I'm going to be the market soon to finally shift the SFX library to a RAID, and I'd love to hear some thoughts/personal usage regarding these two:

Sans Digital TR4UTBPN

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(source: newegg.com)


Drobo DR04DD10 (or possibly the Drobo S 5-drive array @ $600)

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The intention here is run a hardware RAID 5, not really any performance-demanding writing to be done (e.g. Copy/Paste), mostly reading/spotting files via Soundminer. I don't mind USB 2.0 speeds either - faster is great, but it's not the deal breaker as both of these are capable of USB 2.0 or greater.

Really just after personal thoughts and experiences on reliability, portability (in terms of being able to move it between systems on the fly without anything more than Plug n Play), modular scalability (it seems that the Drobo excels at this on paper), customer/tech support solidarity, and day to day usage of the device.

I will of course have an offline backup of whats on this RAID on regular external drives for safety - simply seeking something more robust though for being my online (not internet-wise) SFX database. Any and all thoughts about these models and/or track record with these companies, good and bad, are welcome - no holds barred. I'd love top be more informed.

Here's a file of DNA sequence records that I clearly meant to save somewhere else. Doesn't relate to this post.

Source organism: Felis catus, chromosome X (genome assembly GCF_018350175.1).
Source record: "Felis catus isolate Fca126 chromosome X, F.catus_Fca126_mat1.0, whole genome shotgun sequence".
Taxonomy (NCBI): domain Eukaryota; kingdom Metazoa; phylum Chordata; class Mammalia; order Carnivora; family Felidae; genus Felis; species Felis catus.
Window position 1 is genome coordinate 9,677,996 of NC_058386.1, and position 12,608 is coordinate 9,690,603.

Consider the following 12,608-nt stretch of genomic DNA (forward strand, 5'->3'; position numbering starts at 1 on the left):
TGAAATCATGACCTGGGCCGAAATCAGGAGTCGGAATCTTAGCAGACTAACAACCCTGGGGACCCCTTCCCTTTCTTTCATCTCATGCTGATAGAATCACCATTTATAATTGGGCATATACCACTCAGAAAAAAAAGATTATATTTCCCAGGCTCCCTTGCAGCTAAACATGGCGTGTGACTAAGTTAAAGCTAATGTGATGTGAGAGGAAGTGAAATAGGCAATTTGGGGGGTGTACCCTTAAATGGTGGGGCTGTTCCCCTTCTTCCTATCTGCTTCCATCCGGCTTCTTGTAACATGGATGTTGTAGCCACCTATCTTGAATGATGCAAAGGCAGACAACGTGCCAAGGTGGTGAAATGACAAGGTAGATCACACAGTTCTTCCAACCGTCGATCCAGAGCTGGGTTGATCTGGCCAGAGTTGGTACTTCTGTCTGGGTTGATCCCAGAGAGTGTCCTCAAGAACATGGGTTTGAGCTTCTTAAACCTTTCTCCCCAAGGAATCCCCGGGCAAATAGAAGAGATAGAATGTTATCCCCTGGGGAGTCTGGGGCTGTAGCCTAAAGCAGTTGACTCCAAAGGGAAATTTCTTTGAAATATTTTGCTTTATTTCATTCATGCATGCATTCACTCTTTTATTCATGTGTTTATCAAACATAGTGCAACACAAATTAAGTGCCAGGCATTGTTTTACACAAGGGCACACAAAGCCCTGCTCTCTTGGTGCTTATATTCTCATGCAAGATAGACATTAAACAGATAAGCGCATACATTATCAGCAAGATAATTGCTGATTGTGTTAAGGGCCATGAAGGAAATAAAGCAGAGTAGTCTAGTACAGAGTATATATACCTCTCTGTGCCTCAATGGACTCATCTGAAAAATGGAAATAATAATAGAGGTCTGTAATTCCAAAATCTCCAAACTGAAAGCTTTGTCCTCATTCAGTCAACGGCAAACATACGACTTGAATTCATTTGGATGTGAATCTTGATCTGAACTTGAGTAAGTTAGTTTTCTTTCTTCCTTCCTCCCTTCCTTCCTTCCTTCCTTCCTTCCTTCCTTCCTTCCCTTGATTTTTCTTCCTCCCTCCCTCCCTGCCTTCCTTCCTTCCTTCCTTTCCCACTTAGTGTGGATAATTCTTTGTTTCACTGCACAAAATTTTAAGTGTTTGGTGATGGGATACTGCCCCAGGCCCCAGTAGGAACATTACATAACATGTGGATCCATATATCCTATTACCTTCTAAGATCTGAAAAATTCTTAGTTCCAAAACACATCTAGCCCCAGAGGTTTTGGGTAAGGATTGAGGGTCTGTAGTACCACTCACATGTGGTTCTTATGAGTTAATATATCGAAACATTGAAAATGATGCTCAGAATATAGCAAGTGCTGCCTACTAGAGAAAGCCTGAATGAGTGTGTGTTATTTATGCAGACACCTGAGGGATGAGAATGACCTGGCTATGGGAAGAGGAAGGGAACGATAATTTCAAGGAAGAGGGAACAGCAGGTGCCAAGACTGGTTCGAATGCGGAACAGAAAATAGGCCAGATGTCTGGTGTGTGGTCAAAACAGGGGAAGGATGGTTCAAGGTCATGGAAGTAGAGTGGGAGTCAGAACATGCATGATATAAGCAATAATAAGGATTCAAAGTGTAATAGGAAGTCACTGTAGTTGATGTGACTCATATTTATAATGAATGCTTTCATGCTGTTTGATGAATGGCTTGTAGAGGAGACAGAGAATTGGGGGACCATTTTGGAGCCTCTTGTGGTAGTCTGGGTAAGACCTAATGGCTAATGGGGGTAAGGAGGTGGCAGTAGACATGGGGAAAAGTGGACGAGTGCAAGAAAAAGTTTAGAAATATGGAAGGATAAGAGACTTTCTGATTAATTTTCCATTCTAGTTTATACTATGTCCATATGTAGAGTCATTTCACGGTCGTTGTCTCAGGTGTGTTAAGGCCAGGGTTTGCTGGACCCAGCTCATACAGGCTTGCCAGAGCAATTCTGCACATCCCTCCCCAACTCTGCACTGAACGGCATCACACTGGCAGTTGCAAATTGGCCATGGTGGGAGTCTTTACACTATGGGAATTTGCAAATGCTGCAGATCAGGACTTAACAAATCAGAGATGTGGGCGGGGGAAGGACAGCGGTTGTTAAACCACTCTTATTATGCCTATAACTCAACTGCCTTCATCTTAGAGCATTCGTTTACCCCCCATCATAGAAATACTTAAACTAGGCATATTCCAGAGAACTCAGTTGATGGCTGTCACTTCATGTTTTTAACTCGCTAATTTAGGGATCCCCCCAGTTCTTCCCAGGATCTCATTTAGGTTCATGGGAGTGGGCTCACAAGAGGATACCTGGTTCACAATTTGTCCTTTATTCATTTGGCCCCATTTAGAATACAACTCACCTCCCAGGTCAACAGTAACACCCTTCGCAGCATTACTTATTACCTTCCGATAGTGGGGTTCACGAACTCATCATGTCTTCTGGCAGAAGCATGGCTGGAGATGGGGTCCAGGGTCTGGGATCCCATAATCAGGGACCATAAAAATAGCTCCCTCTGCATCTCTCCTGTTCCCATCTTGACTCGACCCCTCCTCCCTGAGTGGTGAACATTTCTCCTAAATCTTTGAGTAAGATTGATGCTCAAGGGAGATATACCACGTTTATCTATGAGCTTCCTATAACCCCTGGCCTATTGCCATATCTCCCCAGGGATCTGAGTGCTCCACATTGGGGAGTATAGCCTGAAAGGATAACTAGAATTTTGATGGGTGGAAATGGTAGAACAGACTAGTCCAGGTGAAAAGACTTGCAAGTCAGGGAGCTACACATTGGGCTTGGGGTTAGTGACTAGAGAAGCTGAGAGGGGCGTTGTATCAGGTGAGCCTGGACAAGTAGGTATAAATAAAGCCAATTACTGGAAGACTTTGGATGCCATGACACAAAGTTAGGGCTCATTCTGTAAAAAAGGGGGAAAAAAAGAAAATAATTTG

2 Answers 2


Hi @Stavrosound,

I have a Drobo 4-bay.

I'm a big fan of it. It's incredibly simple to use and has worked without problems so far.


  • ease of use - Very simple to get up and running. Add or remove drives on the fly without powering down. Just remove the magnetically-attached front faceplate and add/remove drives
  • construction - well made. Solid jacks, drive bays and case
  • aesthetics - it looks incredibly slick. Design is top notch. Thoughtfully made


  • I have the drive on my desk. When being used consistently (i.e a large copy) the fan kicks in and it is a bit loud. Too loud for sound editing in my opinion. However when it is accessed casually, as you need for spotting, it is quiet
  • while the Drobo can add any configuration of drives, using mismatched drive sizes results in unusual total capacities. Use their capacity calculator to gauge things accurately
  • I wouldn't exactly say it is portable. In theory you could but it is short and squat and long and doesn't seem easily portable. The Drobo Dashboard software does allow you to put the device in "Standby" which I believe parks the drive heads which is better for travel

Let us know which you choose!

Paul Virostek



I've been looking into this as well. I was thinking about a Qnap setup, which is a SAN/server and not just a harddisk set in raid5. I will also use it for Timemachine backups, so that's my reasoning for the network part. But i've decided to wait for a bit, because prices of Harddrives are sky high due to the flooding of the Bangkok area. Sources say it will at least take at least untill January for prices to settle at there normal level, but this is in the Netherlands. Don't know how this compares to other countries.

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